"I’m not saying exports are the largest segment of GDP, it’s not. But it’s been the fastest growing. And if you look at where we do our trade you can see why Europe is so important. Outside North America, which is our natural trade partner, it’s Western Europe. And while there’s lots of discussion about China, the reality is that arithmetically there’s been more of a deterioration in our trade relationship with Europe than with China. In the early 1990s we had a trade surplus with Europe. We now have a trade deficit. We’ve almost always had a trade deficit with China, because it’s what we do. We import from China and take advantage of low-cost manufacturing and that trade model worked okay in the second half of the 1990s because we imported from low-cost nations then we exported our high value-added goods and services to other major, developed economies. But our major customer outside North America is Europe. Europe is growing at 1.5%, we’re growing at 4%, so we’re pulling in a lot more new import than we’re able to export. And if we could have one wish with regard to our Chinese trade it should not be to restrict imports—because many of our industries and many of our households benefit from imports that come from China—but that they buy more of our exports.

Okay, let’s turn to another topic, inflation.

"We’ve seen the bottom of inflation and the bottom of interest rates in the US. It doesn’t mean that inflation’s going to rise dramatically any time soon, but we are past the best news in that regard.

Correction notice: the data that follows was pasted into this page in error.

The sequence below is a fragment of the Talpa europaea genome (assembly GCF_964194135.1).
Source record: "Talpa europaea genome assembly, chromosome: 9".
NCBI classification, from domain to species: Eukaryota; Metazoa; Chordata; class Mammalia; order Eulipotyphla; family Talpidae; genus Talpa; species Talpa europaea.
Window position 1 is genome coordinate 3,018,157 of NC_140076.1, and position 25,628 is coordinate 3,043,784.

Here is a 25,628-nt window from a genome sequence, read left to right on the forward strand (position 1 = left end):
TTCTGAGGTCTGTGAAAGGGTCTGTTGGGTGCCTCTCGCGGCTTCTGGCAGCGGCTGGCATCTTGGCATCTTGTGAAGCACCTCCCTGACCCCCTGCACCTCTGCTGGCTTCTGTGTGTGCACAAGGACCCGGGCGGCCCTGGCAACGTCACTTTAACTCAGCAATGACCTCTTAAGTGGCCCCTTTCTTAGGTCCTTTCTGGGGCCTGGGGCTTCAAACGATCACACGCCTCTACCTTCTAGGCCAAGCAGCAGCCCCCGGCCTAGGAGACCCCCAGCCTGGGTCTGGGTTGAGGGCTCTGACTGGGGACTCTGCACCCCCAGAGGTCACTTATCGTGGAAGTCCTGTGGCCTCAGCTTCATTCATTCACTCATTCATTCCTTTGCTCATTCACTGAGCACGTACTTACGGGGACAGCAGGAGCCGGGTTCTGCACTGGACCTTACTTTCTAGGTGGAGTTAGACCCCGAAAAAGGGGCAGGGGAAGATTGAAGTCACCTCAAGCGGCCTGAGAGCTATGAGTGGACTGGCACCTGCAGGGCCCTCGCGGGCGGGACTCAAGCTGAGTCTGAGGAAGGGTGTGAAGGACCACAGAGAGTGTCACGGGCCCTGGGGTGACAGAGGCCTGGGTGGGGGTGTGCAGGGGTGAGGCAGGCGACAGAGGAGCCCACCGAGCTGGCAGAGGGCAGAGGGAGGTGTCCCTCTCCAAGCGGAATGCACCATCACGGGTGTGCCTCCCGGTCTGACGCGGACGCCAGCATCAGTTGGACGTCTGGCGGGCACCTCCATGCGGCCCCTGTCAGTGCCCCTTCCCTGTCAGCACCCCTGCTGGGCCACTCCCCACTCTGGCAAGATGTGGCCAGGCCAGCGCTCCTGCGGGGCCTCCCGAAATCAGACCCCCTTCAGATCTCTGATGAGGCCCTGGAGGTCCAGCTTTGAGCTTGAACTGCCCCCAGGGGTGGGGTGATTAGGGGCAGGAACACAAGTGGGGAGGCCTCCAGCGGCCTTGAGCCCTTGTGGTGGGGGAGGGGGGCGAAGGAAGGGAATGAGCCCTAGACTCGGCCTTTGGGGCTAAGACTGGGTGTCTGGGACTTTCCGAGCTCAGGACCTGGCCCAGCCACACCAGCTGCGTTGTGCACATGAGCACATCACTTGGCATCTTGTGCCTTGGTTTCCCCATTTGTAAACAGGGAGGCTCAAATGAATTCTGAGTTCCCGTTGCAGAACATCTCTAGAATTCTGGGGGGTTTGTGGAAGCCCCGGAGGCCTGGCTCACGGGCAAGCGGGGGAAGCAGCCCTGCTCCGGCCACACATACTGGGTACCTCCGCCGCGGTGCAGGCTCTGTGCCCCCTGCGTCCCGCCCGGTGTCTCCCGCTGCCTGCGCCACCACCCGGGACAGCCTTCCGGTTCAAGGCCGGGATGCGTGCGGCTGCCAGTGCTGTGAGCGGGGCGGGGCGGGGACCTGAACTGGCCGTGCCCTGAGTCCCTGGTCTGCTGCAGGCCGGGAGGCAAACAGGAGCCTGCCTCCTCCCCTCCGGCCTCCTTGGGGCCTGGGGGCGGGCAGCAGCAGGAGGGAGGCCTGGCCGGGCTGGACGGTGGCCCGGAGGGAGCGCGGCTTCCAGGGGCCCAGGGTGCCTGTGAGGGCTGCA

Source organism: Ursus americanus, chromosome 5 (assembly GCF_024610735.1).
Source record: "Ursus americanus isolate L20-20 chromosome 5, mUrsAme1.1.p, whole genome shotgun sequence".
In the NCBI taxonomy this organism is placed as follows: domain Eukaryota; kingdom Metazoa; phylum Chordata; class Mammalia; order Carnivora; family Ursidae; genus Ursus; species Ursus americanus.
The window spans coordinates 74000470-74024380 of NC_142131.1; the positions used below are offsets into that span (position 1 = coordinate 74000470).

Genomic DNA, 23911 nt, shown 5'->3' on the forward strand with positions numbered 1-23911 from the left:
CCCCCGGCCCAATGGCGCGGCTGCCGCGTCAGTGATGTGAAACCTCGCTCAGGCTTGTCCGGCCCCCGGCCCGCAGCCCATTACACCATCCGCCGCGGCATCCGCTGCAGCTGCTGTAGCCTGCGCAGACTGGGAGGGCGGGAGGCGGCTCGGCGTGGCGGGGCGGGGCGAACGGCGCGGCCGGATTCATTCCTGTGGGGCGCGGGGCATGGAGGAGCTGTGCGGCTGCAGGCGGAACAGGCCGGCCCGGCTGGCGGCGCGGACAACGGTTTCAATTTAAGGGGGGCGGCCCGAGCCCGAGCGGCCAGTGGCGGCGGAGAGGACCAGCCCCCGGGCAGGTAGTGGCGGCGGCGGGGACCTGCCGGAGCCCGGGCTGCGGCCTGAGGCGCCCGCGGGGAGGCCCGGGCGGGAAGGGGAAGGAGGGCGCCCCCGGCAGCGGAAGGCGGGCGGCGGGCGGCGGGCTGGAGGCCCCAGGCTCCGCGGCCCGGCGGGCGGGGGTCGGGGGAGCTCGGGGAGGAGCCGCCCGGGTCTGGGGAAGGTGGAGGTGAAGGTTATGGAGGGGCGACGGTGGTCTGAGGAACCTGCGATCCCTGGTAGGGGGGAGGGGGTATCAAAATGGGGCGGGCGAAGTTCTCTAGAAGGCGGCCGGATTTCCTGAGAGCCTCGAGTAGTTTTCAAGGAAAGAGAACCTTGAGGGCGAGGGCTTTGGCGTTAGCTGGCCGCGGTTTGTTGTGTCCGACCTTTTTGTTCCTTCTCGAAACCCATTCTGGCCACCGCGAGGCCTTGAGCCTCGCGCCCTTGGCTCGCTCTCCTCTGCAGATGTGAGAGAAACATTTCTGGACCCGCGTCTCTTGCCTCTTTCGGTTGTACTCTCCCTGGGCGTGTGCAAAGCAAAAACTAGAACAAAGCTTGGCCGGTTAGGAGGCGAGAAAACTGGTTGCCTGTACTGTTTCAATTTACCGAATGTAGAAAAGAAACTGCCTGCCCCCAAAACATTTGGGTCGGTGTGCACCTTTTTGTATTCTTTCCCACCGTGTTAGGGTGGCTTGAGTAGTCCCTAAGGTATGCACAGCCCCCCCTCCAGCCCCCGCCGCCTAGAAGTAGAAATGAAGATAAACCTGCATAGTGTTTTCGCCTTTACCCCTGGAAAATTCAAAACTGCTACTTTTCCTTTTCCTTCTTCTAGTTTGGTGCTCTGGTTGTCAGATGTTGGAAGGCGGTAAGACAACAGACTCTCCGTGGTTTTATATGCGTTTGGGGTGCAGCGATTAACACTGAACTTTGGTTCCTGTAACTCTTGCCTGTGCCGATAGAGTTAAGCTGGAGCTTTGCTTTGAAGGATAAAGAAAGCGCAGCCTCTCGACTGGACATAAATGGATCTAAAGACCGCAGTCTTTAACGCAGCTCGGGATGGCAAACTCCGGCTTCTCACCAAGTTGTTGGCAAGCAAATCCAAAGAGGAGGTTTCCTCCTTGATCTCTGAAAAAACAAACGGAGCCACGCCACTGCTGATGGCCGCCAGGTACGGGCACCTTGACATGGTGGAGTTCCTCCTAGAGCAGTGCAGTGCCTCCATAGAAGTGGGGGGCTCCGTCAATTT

So bonds aren’t the best. But where are the values in the stock market, now? Most of the "gaps" seem to have disappeared.

"This time last year we argued that investors had become so nervous that when the stock market began to recover it was going to be in the securities investors were the most nervous about. The same was true within the fixed income community; the lowest quality bonds rallied the most. Within the equity community we have seen fabulous outperformance by smaller stocks. So you asked the right question— alright, what now? A lot of the easy discrepancies to identify have been taken care of. The small versus large discrepancy has re-converged, if you will. The high-beta/low-beta divergence has moved towards convergence, not totally, but the easy pickings that were out there last year for anybody who was willing to basically show some intestinal fortitude has been taken care of. So some of the very extreme recommendations that we had this time last year have become less extreme. For example, we were suggesting a dramatic overweight in economically sensitive names, including technology. We still like the economically sensitive names, but not as much. This time last year, we said we really didn’t like a lot of the so-called defensive names—we didn’t like utilities, we didn’t like consumer staples, we didn’t like stocks that investors own when they’re very nervous.